The City of Keizer tends to follow the direction of its municipal neighbors. When an issue arises in our city the council invariably asks “What are other cities doing?”
We think the Keizer city council should follow other cities on the issue of plastic shopping bags. Ban them.
First consider the billions upon billions of plastic bags that have been used and disposed of, usually into landfills. Now consider how many plastic bags the average Keizer household uses. Once at home, some of those bags serve double duty as garbage liners. But generally ,many are mistakenly put into the recycling bin (they should go into a garbage can because they clog up equipment at recycling centers). There are those who opt for reusable shopping bags.
Economically, plastic bags are much cheaper to manufacture than the old-style paper bags. That’s why every grocer and most retailers utilize them. Our landfills and our oceans cannot continue to be the dump for billions of bags around the world.
Some reasons people might cite for not banning plastic bags include: personal freedom, too much governmental interference, let the market decide the issue, too costly for the public and retailers going without.
Society cannot continue to kick solvable problems down the road for the next generation to address. When humanity has the chance to do what is right for the environment we should not hesitate to act today.
Keizer should join Salem, Portalnd and Corvallis in banning plastic shopping bags. Consumers would have to purchase reusable shopping bags and remember to take them to the store. A ban of plastic shopping bags is not an ideological or economic issue, it is a conservative issue, period. Everyone is a steward of the globe we inhabit and thus we need to do what is necessary to care for our fragile environment.
Our municipal neighbors have led the brave campaign to rid their cities of plastic bags—Keizer follows its neighbors, let’s follow them on this issue.
Debating this issue should commence, but in the end wouldn’t everyone like to say they helped make their home a little neater and a little healthier?
It’s time now for the city staff and the city council to do their part.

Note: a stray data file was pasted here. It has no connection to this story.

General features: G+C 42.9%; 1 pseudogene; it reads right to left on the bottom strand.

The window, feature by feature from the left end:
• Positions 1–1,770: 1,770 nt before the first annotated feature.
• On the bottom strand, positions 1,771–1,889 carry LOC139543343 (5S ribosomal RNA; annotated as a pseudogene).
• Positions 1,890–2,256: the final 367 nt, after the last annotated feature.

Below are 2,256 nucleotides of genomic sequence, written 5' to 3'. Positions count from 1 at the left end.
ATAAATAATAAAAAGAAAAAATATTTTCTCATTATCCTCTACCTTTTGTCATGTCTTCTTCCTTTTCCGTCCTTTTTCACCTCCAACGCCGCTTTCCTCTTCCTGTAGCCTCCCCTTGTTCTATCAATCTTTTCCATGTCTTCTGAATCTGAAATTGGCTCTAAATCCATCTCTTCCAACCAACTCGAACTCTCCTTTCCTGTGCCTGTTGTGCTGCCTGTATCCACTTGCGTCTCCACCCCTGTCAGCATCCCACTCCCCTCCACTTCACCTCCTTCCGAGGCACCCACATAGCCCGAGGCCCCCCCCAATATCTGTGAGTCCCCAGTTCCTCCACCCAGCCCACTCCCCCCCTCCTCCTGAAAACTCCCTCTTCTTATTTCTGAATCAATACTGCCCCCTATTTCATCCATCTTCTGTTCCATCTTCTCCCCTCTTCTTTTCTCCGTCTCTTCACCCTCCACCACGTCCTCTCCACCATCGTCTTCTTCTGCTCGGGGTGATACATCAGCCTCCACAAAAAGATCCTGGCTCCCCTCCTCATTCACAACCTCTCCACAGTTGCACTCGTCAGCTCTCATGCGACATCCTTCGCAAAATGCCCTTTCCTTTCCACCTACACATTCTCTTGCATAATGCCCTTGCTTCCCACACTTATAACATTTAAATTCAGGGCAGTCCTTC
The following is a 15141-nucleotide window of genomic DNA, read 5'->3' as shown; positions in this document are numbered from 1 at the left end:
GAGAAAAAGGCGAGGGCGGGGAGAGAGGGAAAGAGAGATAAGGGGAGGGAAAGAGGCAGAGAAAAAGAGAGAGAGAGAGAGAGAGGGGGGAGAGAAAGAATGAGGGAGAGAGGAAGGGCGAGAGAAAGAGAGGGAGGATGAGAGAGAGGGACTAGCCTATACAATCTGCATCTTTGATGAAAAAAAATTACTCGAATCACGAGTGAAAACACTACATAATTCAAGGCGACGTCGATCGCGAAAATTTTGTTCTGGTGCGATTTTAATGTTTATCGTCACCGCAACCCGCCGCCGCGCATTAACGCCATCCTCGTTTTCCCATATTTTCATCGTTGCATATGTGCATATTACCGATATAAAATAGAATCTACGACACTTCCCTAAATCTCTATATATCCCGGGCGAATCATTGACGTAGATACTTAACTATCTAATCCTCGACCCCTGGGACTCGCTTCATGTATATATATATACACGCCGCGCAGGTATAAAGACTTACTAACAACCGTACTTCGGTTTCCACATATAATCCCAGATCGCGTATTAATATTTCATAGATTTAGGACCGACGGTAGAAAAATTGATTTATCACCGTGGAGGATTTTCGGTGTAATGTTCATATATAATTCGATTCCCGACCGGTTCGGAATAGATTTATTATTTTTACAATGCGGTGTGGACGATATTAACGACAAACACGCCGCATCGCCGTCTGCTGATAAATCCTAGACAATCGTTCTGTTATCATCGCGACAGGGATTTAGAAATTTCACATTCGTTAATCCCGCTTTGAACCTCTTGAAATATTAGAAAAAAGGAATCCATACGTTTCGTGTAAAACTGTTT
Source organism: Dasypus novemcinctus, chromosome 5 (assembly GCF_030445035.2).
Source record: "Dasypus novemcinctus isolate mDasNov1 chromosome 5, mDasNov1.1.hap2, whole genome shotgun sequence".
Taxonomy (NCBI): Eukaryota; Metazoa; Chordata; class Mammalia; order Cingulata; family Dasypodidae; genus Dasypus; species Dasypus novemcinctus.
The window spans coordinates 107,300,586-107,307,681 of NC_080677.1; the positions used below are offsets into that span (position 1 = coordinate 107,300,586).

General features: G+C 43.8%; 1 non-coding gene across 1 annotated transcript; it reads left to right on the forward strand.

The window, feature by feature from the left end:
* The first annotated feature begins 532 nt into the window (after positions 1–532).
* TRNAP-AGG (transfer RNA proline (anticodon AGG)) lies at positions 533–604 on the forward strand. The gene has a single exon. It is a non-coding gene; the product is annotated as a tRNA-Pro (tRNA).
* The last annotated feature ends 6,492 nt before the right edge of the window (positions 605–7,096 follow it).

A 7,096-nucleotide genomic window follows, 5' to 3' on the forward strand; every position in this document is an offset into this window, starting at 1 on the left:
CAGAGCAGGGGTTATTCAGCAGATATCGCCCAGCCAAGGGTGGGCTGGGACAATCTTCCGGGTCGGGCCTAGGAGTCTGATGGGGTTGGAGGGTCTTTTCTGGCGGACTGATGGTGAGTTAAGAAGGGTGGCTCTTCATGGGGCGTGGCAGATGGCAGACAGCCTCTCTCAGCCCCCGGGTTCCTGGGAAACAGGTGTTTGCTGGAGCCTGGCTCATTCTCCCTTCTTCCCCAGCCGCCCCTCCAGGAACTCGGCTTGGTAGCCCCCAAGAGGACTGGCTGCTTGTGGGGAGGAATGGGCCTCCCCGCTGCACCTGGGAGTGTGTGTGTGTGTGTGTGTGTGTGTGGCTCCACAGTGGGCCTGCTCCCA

Government officials speak of growth a lot. But what does that mean to the residents of Keizer? How are we to define growth?
Some say that growth means more jobs within our city borders. Some say growth means expanding our city limits and adding more housing and commercial hubs.
It is important that city leaders explain what they mean by growth specifically and assure that their constituents understand exactly what the push for growth is all about.
If the push for growth is mostly about attaining jobs for Keizer residents, what kind of jobs and where will they be? In an robust economic climate there are people working more than one job. Part-time work and service jobs, important to the overall economy, don’t support a family of three or more. In those cases, the spouse is forced to find employment to sustain the household which adds childcare costs to already overtaxed budgets.
It is nice to recruit eateries with their part-time shifts but if asked we suspect most Keizerites would rather see full-time jobs with good wages that can be reached by foot, bus or a short car trip. What are some fields that can be recruited? Topping the list is anything in the medical field—clinics, labortories, medical transcription office, to name a few. Those industries may not be as sexy as a popular restaurant or a gaming arcade, but they are the businesses whose future is assured.
Many will say there is no room in Keizer for such developments which is why the Urban Growth Boundary needs to be expanded as soon as possible. There are plots of land that can be obtained. Much of Cherry Avenue is zoned commercial/industrial; using incentives such as lowering system development charges, the city can work with a developer and medical business to purchase land on Cherry, raze what’s there and build a sparkling new building. The caveat for any of that is dictating the types of jobs and wages offered.
There is land in Keizer Station and on land where a power plant was once considered. Though the city of Keizer doesn’t want to be in real estate business, it should consider the long-term benefits of buying land and then selling it to the types of industries that will bring the jobs we want.
Aside from jobs some may consider tangible growth, such as new subsdivisons and commercial buildings. Growth to them may mean gleaming new buildings including mixed used, multi-story developments along River Road.
When others think of growth they may be envisioning an expanded Urban Growth Boudary, annexed by Keizer followed by the construction of hundreds of new rooftops stretching from the Country Glen neighborhood to Perkins or Quinaby Road.
Before the discussion of Keizer’s growth gets along too far the city leaders need to figure out what growth means to the people who already live here. It would be a shame to get far down the development road only to realize people were talking about different types of growth.
Where will you shop this holiday season? Will all of your purchases be made at a major retailer or online? Or, will you endeavor to do some of your holiday shopping at Keizer’s small businesses?
What is a small business? According the Small Business Administration, a small business is defined as having a maximum of 250 employees and are privately owned. More than 90 percent of all U.S. firms are small businesses.
With that definition, most of Keizer’s independently owned retail businesses are tiny. Many employ less than 20 people, but most employ 10 or less.